This entry by Kirk Leech, Executive Director of EARA, was originally published in the Huffington Post Blog on 7th October 2014.
The Chief Executive of the BUAV, Michelle Thew, has written to the European Animal Research Association (EARA) over comments on our website that challenged claims made following an undercover investigation at the Max Planck Institute for Biological Cybernetics in Tubingen, Germany, by their partner group Soko-Tierschutz.
Neuroscience research on macaques at the Max Planck Institute, Tubingen (MPI): a reply to the BUAV
The BUAV and their German counterparts, Soko-Tierschutz, claim that their joint undercover investigation at the Max Planck Institute for Biological Cybernetics in Tubingen Germany revealed ‘the shocking and disturbing truth about what happens to monkeys behind closed doors’. They assert that they ‘uncovered the brutal way in which monkeys’ lives were controlled and manipulated by researchers, causing severe suffering’. They have called for all licenses to conduct research on primates at the institute to be suspended immediately.
The selectively edited film, with sombre music and lurid descriptions, has indeed had the media impact they sought, particularly in Germany. However, as has now become a pattern with BUAV-inspired, undercover filming, their initial wild claims – which some sections of the media print uncritically – end up being much less than the sum of their parts. When these accusations are investigated, either by the Institution involved or (in the UK) by the Home Office’s Animals in Science Regulation Unit the hyped claims simply do not hold up.
The film clips taken at the Max Planck Institute for Biological Cybernetics are not easy on the eye but neither is human surgery. There is shock value in showing Non-Human Primates (NHPs) with cranial implants, bleeding from head wounds and in some post-surgery discomfort. The Max Planck Society has challenged the selective editing of the film, which was shown on German television. It believes the clever editing created a narrative meant to make any understanding of what is actually happening in their animal research facilities impossible to understand.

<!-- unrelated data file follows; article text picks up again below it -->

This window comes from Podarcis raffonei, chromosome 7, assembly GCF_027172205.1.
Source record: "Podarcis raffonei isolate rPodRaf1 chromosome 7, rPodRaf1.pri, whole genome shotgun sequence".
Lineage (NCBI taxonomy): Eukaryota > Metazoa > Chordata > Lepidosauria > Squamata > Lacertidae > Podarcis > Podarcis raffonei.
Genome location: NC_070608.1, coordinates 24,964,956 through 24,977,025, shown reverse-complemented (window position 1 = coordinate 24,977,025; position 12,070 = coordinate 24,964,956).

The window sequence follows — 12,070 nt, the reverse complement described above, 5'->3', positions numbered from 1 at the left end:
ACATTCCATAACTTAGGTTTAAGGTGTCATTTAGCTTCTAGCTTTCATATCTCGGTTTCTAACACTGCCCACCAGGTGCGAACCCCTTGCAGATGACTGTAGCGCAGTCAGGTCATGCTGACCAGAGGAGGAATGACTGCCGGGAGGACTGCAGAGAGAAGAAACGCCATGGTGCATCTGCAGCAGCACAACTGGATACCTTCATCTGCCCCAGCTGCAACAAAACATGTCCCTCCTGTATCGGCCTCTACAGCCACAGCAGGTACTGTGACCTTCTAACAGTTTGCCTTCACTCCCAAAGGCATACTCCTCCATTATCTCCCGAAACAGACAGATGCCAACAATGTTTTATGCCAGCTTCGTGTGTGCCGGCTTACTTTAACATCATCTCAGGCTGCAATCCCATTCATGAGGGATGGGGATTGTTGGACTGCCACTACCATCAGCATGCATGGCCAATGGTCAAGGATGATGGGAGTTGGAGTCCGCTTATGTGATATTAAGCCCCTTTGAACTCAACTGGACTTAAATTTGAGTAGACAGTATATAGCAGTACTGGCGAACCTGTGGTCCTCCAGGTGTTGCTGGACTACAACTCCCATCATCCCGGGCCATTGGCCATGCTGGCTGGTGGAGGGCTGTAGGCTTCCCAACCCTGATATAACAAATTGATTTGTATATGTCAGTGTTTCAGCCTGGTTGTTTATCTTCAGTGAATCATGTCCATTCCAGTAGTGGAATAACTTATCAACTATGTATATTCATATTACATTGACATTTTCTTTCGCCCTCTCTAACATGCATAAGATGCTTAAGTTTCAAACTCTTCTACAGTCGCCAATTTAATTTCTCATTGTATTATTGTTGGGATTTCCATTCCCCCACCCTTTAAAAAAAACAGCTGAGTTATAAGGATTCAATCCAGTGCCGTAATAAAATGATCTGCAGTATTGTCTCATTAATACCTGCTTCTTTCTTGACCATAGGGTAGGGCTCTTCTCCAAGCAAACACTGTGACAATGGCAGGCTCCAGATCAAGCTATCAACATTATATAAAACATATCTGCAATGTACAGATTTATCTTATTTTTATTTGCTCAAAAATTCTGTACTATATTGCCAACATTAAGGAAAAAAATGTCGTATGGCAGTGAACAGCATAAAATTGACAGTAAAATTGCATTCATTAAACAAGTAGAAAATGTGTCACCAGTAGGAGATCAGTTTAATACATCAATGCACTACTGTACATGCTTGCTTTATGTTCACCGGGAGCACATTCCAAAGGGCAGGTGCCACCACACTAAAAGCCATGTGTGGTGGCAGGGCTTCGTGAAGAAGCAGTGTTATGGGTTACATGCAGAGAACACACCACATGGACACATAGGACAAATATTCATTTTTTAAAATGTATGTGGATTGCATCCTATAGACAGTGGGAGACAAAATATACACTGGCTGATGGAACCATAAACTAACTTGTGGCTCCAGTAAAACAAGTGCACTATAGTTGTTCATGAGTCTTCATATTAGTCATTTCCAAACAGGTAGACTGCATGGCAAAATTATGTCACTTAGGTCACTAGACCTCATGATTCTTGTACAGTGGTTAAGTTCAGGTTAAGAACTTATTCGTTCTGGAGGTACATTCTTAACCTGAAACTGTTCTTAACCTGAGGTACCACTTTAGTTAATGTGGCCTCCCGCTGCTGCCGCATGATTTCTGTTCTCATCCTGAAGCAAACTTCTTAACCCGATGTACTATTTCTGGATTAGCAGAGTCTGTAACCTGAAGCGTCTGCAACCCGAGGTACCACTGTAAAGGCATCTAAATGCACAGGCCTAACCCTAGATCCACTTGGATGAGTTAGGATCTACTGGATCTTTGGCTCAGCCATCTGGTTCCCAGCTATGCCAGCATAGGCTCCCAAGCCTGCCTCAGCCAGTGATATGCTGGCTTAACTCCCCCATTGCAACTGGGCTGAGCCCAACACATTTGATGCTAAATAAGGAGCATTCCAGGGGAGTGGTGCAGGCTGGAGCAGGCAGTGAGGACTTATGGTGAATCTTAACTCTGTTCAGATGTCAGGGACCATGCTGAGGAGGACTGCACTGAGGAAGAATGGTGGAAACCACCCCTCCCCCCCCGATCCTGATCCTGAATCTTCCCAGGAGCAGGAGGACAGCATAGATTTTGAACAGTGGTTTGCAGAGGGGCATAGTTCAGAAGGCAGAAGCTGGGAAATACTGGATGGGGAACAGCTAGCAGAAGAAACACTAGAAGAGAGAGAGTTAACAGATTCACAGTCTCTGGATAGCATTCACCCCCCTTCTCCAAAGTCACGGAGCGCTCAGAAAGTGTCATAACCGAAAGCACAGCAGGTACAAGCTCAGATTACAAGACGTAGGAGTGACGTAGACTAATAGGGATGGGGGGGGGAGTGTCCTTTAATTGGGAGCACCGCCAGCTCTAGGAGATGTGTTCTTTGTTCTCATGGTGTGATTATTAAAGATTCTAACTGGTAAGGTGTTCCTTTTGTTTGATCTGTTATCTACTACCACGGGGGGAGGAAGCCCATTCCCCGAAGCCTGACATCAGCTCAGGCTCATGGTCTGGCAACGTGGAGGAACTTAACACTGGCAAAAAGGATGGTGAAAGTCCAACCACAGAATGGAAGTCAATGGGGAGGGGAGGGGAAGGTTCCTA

Without context and an explanation of the benefits that have come from NHPs in research, such invasive techniques can be hard for some people to stomach. NHP’s are the most suitable animal model to study brain functions. Moreover, animal research is only licensed when no alternative is available. Research by the Max Planck Institute has improved the lives of millions of people through advances in the ability to diagnose patients with brain injuries, stroke and neurodegenerative diseases such as Parkinson’s, a disease that is estimated to affect 6.3 million people worldwide and 1.2 million people in Europe.
The Max Planck Society responded to the release of the film by commissioning an independent expert investigation led by Professor Stefan Treue, Head of the German Primate Center. He looked into the treatment of the animals and the nature and scope of medical care provided at the Institute. His investigation found that the accusations of institutional mistreatment of primates were without substance; there was no evidence of neglect. His report makes the point that any medical intervention, whether on humans or animals, always carries risks such as that of post-operative haemorrhage or suture insufficiency. His report recommends modifications to the Institute’s animal care regime but does not, despite the BUAV’s allegations, consider it to be a broken system. Professor Treue saw no indications that animals were neglected.
The Max Planck Society responded to calls by the BUAV to halt NHP research at the Institute by issuing a robust statement explaining the continued need for animal research, specifically the need for the continued use of NHPs which, they state, ‘remain a necessary aspect of research in the interests of resolving issues that are central to science and of establishing a basis for new approaches to medical treatments’.